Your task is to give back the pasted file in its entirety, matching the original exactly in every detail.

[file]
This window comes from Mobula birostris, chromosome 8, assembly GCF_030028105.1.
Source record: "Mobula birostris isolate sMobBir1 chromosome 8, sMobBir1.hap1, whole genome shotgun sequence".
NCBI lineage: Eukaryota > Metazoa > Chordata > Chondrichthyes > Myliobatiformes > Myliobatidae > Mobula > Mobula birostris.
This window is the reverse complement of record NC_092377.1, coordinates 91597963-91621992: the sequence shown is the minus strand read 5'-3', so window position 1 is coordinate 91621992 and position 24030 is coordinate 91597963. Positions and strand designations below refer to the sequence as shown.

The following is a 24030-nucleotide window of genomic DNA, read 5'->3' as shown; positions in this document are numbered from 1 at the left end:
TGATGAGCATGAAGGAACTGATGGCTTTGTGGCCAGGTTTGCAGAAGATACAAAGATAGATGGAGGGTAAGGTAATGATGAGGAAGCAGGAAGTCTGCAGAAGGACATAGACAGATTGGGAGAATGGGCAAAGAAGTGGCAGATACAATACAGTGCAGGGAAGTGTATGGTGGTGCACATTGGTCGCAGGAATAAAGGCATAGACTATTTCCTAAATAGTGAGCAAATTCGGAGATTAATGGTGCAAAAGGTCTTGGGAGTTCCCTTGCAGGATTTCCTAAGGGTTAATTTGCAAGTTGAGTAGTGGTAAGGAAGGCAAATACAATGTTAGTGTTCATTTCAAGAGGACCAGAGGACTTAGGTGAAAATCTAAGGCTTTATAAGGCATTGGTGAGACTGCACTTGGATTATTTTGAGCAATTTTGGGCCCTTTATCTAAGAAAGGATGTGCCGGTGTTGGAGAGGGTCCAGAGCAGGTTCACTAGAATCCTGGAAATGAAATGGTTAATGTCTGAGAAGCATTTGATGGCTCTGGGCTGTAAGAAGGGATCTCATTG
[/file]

This window comes from Mobula birostris, chromosome 8, assembly GCF_030028105.1.
Source record: "Mobula birostris isolate sMobBir1 chromosome 8, sMobBir1.hap1, whole genome shotgun sequence".
NCBI lineage: Eukaryota > Metazoa > Chordata > Chondrichthyes > Myliobatiformes > Myliobatidae > Mobula > Mobula birostris.
This window is the reverse complement of record NC_092377.1, coordinates 91597963-91621992: the sequence shown is the minus strand read 5'-3', so window position 1 is coordinate 91621992 and position 24030 is coordinate 91597963. Positions and strand designations below refer to the sequence as shown.

The following is a 24030-nucleotide window of genomic DNA, read 5'->3' as shown; positions in this document are numbered from 1 at the left end:
TGATGAGCATGAAGGAACTGATGGCTTTGTGGCCAGGTTTGCAGAAGATACAAAGATAGATGGAGGGTAAGGTAATGATGAGGAAGCAGGAAGTCTGCAGAAGGACATAGACAGATTGGGAGAATGGGCAAAGAAGTGGCAGATACAATACAGTGCAGGGAAGTGTATGGTGGTGCACATTGGTCGCAGGAATAAAGGCATAGACTATTTCCTAAATAGTGAGCAAATTCGGAGATTAATGGTGCAAAAGGTCTTGGGAGTTCCCTTGCAGGATTTCCTAAGGGTTAATTTGCAAGTTGAGTAGTGGTAAGGAAGGCAAATACAATGTTAGTGTTCATTTCAAGAGGACCAGAGGACTTAGGTGAAAATCTAAGGCTTTATAAGGCATTGGTGAGACTGCACTTGGATTATTTTGAGCAATTTTGGGCCCTTTATCTAAGAAAGGATGTGCCGGTGTTGGAGAGGGTCCAGAGCAGGTTCACTAGAATCCTGGAAATGAAATGGTTAATGTCTGAGAAGCATTTGATGGCTCTGGGCTGTAAGAAGGGATCTCATTG